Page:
Mister Yummy is a short story written by Stephen King. It was first published in 2015, as part of his short story collection The Bazaar of Bad Dreams.
Mister Yummy: Summary and Plot Analysis
The story is set at Lakeview Assisted Living Center and details the last days in the life of an elderly homosexual – Ollie Franklin and his friend – Dave Calhoun.
It opens with Olga, another elderly resident at the facility, trying to complete the pieces of a puzzle with Dave by her side, whom she mistook to be her husband, who died two years ago.
Ollie joined in as Olga stepped out for her smoke break and soon they realized that the puzzle had a few missing pieces.
Ollie asked Dave out for a walk in the garden, a request which surprised him a bit but he complied regardless. Shortly after, he offered Dave a family heirloom as a token of gratitude for their friendship, as he was sure that he would be dying very soon.
Dave, although initially hesitant to accept such a precious family heirloom, eventually agreed to accept the gift.
Ollie attributed the certainty of his death in the near future to very frequent visits by a Mister Yummy.
He went on to describe the events that led to him meeting him one fine day in New York, and how the beauty of that man was forever etched in his memory.
Listening to this conversation brought back memories of such an experience for Dave – where he happened to see a redhead in his teens. Ollie died later that day, and Dave noticed when visiting his room for one last time, that he had a sketch of a beautiful man lying on the bed- an unmistakable Mister Yummy.
Olga’s memory began to deteriorate even further and she mistook Dave for her husband even more frequently now. Dave started to have visions of the redhead as well, each vision of her being closer to him than the earlier.
He saw her for the last time while having dinner with his son – Peter – at a restaurant, where he offered Ollie’s pocket watch as a gift to him.
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Mister Yummy is a short story which is published in a collection of short stories called The Bazaar of Bad Dreams. You can use the links given below to check the price of this book:
Mister Yummy: Review and My Thoughts
The story is likeable for so many reasons. The observations on human nature are on point.
Consider these for example –
Dave recognizing Ollie just by the sound of his cane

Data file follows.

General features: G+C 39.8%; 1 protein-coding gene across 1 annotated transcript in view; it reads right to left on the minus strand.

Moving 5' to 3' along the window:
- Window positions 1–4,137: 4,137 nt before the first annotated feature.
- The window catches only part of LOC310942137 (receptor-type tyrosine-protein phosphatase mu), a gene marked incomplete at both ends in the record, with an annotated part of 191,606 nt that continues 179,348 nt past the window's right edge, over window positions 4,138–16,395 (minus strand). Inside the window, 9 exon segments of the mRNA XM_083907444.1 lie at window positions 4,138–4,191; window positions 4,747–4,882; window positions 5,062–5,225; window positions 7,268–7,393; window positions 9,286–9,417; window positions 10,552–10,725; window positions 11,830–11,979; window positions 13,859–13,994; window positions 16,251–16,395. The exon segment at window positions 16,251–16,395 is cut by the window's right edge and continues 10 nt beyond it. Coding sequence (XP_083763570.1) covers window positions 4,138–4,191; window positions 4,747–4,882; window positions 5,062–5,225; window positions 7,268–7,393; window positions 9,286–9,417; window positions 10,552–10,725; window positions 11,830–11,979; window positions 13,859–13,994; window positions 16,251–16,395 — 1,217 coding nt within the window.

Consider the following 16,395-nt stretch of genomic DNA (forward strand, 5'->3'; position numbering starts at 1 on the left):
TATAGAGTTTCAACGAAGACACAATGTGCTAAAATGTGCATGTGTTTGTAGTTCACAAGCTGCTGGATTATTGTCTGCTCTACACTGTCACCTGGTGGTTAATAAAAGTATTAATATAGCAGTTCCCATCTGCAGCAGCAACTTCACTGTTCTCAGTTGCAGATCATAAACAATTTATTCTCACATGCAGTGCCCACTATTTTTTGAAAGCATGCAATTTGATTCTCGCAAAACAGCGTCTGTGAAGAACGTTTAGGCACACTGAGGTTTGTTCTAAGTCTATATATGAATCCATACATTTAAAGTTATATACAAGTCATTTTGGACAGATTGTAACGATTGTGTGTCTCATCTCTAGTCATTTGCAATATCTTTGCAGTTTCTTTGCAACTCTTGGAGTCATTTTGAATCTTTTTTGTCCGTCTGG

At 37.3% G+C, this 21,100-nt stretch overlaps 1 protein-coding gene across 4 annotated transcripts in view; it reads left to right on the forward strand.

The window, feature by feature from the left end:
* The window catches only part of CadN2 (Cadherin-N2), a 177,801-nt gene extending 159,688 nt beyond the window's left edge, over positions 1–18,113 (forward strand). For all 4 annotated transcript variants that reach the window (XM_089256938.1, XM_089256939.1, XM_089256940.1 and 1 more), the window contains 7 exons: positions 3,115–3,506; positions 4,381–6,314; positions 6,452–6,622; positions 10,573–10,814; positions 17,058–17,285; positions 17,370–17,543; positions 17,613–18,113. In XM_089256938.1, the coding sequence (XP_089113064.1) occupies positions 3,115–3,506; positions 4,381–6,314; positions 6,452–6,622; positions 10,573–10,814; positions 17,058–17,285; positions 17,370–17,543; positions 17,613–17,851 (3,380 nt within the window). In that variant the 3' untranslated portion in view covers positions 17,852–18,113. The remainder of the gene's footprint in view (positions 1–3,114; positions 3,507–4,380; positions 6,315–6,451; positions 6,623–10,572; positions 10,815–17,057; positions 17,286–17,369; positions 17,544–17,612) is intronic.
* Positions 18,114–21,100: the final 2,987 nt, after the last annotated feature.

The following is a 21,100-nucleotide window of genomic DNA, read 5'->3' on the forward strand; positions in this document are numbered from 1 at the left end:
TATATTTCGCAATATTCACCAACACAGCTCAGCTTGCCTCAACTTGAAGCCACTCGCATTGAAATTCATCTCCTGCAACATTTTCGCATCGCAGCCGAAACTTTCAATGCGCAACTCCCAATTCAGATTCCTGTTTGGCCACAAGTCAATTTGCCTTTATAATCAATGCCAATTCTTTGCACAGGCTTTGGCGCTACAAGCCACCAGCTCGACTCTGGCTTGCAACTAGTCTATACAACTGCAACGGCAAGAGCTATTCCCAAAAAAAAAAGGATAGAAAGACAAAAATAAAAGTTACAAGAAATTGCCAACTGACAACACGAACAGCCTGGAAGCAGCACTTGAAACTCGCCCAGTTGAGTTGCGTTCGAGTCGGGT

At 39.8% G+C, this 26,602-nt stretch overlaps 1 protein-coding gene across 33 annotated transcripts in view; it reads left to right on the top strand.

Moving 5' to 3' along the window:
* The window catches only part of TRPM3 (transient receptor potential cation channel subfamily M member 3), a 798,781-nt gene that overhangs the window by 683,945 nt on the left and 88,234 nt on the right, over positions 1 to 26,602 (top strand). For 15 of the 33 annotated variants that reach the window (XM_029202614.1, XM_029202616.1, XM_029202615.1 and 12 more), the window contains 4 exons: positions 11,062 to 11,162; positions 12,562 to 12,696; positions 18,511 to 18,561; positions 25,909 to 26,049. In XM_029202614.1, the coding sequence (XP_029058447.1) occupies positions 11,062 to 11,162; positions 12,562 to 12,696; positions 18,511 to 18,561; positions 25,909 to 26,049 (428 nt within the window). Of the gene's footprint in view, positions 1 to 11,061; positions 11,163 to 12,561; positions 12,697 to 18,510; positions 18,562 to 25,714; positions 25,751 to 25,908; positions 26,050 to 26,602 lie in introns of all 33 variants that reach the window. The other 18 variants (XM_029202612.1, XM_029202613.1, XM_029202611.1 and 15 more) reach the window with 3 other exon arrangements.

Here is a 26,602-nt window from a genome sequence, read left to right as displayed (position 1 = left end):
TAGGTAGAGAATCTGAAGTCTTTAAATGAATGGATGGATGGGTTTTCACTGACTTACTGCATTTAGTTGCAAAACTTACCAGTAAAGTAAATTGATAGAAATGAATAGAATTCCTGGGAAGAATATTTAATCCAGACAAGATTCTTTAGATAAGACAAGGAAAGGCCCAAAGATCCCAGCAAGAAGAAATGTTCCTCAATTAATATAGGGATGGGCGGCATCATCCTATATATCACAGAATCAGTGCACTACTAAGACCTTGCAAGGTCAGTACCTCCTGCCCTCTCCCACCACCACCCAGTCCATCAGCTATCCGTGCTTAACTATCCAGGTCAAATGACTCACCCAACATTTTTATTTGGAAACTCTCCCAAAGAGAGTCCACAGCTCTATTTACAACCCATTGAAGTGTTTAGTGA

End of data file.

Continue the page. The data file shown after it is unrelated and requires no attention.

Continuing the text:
As a young man, Dave wouldn’t have believed that you could ID someone simply by the sound of his cane, but as a young man he had never dreamed he would finish his time on earth at a place where so many people used them.
Dave playing along as Olga’s husband sportingly, taking into account that loss of memory is justified with advancing age.
Since when are you Bob?
“He was her husband. You remember. Came here with her, died two years ago.
Actually, a funny little jab at the Eiffel tower came as a welcome relief from the saddening portrayal of old age.
La Tour Eiffel. Did you know that there was a protest when it was under construction?
No, but I am not surprised. The French.
The artist Léon Bloy called it a truly tragic street lamp.
Some other artist or writer- I can’t remember who- claimed that the best view of Paris was from Eiffel Tower, because it was the only view of Paris without the Eiffel Tower in it.
The reason why portrayal of the old age and its by-products was particularly haunting – is that its so very real and relatable to a lot of us – if not now, sometime in the future.
They walked toward the patio, where they would climb the steps as carefully as they had descended them. Once they had lived in Raegan era; now they lived in the era of glass hips.
Life’s a great thing, but if you live long enough, it wears you out before it runs out.
I would not have called it a horror story but for the latter statement. Makes me think (read depresses me) more than I would care to admit.
Stephen King mentioned in the notes to this story that he discussed the rough sketch with a friend who didn’t approve of it citing the reason of him being a straight man and not having enough perspective or much to add to what is already known about AIDS, to which he responded saying that all he wanted to write about was the brute power of human sex drive.
How in a right or a wrong night, all reason, all sense of risk, all logic and all caution is swept away- things that need to be done, needed done.
Ollie’s obsession with Mister Yummy and Dave visions of the redhead are cases in point. They are elderly and in Dave’s words have one foot in the grave and another on a banana peel. But their memories so far back in time are still as fresh as ever when it comes to people who made them feel the way they did-even for one brief second.
I can’t help but recall one of Dave’s quotes as he sits in the garden with Ollie thinking of all the ordinary luxuries.
When Dave Calhoun thought of death-not so far off now- the prospect that he regretted most was the loss of the sensory world and all its ordinary luxuries-taste of lemon pie with a cloud of meringue on top, and smell of flowers, sound of Cozy Cole going on drums.
It’s the simple pleasures that count, In a mad race to get where we want, we lose sight of the inevitable end. The years can pass us by and it wouldn’t be long before we are one of those glass hip people. Let’s stop for a second and smell the flowers, shall we?